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ATU559 – ATLAS II with Dr. Julian Brinkley

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Your weekly dose of information that keeps you up to date on the latest developments in the field of technology designed to assist people with disabilities and special needs.

Special Guest:

Dr. Brinkley – Assistant Professor of Human Centered Computing at Clemson University and Director of the Drive Lab

ATLAS II (Accessible Technology Leveraged for Autonomous Vehicle Systems)

Twitter – @julianbrinkley

website – www.drivelab.org

Stories:

Wordle Story: https://bit.ly/338EFPu

INDATA Full Day Training: Job Accommodation Bootcamp
Registration and more information: https://bit.ly/3qBRBXc

Info on all of our Full Day Trainings: https://bit.ly/3472bK7
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—– Transcript Starts Here —–

Dr. Julian Brinkley:
Hi, this is Dr. Julian Brinkley and I’m an assistant professor of human center computing at Clemson University and also the director of the DRIVE Lab, and this is your Assistive Technology Update.

Josh Anderson:
Hello, and welcome to your Assistive Technology Update. A weekly dose of information that keeps you up to date on the latest developments in the field of technology designed to assist individuals with disabilities and special needs. I’m your host, Josh Anderson with the INDATA project at Easterseals Crossroads in beautiful Indianapolis, Indiana. Welcome to episode 559 of Assistive Technology Update, it’s scheduled to be released on February 11th, 2022. On today’s show we’re very excited to have Dr. Julian Brinkley on, means you’ll talk about the ATLAS two project, and that stands for Accessible Technology Leverage for Autonomous Vehicle Systems. Dr. Brinkley and his crew are part of the finalists at the department of transportation’s inclusive design challenge. He’s going to tell us not just about the ATLAS two, but also about the DRIVE Lab, which he’s the director of it, Clemson University. We have a quick story about those Wordle results that you’re all sharing online and what they sound like to someone who uses the screen reader.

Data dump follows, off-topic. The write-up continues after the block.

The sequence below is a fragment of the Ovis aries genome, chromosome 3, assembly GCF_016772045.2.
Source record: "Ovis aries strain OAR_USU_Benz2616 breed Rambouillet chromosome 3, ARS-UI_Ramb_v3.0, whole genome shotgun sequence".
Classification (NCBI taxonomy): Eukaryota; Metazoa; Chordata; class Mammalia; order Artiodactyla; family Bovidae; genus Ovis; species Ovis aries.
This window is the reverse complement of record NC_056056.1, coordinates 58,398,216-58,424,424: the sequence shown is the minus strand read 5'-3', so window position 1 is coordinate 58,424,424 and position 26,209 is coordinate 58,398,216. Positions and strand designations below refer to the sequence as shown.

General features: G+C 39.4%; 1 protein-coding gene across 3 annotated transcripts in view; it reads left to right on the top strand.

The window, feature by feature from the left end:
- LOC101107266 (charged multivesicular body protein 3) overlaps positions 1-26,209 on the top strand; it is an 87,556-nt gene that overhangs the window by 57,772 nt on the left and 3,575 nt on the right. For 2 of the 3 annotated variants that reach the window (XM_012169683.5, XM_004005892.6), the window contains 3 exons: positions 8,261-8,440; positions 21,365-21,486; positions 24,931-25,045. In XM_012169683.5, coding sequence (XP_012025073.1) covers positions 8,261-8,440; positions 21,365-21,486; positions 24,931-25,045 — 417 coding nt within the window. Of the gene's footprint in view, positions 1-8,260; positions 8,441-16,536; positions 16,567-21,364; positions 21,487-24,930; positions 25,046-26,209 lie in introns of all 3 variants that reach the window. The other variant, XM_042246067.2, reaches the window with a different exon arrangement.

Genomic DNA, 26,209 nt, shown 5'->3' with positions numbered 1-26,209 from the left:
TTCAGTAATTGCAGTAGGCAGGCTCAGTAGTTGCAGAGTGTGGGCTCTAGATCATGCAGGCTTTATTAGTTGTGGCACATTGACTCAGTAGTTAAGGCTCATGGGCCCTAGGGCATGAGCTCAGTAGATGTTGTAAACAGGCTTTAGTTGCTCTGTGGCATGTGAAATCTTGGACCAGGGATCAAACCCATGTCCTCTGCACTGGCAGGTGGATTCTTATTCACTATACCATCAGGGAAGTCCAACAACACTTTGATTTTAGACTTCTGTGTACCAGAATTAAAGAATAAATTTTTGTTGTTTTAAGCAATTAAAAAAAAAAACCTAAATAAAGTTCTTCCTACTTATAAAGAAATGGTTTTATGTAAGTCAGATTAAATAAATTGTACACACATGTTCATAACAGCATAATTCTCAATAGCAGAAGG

Josh Anderson:
Please don’t forget if you would ever like to reach out to us, you can send us an email at tech@eastersealscrossroads.org, call our listener line at (317) 721-7124 or drop us a line on Twitter @INDATAproject. We’re always looking for your questions or comments, ways where we can make the show better, things we can add, things we could remove or if you got an idea for a guest or maybe something you’ve just always wanted to know more about, please reach out to us, we would love to hear from you. As always, we thank you so much for taking time out of your day to listen to us. Now, let’s go ahead and get on with the show.